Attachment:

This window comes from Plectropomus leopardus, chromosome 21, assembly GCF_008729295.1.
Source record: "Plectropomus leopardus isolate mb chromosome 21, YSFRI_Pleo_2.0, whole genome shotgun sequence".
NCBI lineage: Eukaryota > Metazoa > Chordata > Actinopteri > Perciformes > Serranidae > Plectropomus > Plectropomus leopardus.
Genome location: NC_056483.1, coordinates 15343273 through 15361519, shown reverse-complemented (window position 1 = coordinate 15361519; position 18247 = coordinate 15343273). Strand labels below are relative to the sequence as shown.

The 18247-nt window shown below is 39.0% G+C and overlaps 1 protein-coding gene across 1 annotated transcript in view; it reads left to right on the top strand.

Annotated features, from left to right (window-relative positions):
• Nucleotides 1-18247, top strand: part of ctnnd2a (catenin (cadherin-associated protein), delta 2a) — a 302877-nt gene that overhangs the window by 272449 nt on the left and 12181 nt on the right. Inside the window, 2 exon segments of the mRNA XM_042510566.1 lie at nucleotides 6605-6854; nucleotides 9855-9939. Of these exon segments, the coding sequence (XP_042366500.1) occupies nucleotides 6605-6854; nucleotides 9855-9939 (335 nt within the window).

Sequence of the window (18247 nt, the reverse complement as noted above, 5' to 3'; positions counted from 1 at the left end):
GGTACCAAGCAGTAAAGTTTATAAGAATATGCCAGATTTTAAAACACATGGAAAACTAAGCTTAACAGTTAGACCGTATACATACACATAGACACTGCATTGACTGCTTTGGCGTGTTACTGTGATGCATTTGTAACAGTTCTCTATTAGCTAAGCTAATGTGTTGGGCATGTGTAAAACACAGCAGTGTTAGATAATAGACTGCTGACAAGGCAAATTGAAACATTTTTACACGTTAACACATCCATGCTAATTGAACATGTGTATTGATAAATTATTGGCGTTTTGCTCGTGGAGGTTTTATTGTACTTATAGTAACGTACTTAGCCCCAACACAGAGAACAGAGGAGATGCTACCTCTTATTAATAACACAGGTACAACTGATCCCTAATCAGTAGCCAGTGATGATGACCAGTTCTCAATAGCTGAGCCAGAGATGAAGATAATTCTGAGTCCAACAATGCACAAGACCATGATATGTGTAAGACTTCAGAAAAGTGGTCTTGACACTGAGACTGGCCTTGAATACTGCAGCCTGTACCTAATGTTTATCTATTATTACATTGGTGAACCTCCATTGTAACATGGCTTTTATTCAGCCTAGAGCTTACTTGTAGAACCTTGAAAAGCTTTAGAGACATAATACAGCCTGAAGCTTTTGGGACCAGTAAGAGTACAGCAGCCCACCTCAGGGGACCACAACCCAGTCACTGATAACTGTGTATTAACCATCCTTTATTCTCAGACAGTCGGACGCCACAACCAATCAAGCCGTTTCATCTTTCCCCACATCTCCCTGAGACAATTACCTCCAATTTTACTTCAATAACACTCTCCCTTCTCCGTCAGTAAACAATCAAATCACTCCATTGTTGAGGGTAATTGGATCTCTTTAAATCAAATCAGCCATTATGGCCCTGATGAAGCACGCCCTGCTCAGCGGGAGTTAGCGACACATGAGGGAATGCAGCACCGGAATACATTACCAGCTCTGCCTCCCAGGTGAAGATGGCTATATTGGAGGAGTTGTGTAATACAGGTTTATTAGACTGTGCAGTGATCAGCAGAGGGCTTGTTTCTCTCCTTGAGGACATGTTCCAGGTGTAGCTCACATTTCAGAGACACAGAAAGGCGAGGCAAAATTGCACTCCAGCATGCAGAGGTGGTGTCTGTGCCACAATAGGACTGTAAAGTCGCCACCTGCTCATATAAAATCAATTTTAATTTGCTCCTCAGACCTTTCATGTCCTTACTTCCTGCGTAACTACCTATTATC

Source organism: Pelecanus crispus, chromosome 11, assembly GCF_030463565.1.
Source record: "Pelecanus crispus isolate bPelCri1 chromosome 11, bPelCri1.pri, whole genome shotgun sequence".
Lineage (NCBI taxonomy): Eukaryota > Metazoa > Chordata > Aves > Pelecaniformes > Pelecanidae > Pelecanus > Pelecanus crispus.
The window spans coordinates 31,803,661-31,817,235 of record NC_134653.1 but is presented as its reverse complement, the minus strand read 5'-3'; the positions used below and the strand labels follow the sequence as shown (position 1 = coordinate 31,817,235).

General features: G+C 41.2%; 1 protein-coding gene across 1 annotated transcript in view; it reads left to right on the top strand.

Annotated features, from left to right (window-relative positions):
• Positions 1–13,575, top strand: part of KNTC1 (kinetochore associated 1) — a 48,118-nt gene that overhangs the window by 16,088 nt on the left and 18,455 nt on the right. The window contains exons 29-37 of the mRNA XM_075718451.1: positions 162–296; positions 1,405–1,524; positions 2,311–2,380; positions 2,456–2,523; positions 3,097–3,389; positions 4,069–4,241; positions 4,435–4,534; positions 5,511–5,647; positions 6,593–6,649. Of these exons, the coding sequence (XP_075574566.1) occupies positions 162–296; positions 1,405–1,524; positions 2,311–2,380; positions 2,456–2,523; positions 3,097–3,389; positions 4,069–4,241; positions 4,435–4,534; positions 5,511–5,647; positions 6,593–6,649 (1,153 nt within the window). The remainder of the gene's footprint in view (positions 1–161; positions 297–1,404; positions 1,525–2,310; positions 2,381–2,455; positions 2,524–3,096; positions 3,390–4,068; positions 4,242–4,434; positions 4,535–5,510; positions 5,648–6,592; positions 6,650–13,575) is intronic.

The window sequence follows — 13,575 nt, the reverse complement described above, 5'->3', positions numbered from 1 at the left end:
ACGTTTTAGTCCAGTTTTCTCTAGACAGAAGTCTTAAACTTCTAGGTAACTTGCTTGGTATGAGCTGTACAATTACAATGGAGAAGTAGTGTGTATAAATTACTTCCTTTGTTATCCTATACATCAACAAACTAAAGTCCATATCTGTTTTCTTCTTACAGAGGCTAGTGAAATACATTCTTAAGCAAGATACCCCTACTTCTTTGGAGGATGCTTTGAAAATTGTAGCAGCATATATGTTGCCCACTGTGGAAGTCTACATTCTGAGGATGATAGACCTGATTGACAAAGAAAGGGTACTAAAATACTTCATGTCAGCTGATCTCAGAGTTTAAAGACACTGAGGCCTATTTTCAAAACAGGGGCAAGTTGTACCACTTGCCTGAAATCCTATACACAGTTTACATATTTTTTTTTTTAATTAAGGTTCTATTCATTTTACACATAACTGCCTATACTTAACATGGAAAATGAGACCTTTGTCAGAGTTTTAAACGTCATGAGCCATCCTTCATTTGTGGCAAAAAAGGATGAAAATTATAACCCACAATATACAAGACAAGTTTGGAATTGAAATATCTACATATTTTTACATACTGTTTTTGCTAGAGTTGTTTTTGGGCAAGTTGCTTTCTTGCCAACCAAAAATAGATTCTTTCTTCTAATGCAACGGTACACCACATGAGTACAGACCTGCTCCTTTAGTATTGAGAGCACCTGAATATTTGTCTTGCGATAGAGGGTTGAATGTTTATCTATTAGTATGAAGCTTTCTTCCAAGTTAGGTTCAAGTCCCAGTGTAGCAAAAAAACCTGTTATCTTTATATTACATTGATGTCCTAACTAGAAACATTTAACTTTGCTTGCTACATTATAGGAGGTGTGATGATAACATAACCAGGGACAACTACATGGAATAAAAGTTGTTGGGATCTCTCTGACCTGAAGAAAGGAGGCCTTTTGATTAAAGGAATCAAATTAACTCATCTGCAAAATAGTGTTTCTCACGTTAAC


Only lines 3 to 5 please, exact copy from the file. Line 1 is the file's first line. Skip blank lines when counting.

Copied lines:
NCBI lineage: Eukaryota > Metazoa > Chordata > Actinopteri > Perciformes > Serranidae > Plectropomus > Plectropomus leopardus.
Genome location: NC_056483.1, coordinates 15343273 through 15361519, shown reverse-complemented (window position 1 = coordinate 15361519; position 18247 = coordinate 15343273). Strand labels below are relative to the sequence as shown.

The 18247-nt window shown below is 39.0% G+C and overlaps 1 protein-coding gene across 1 annotated transcript in view; it reads left to right on the top strand.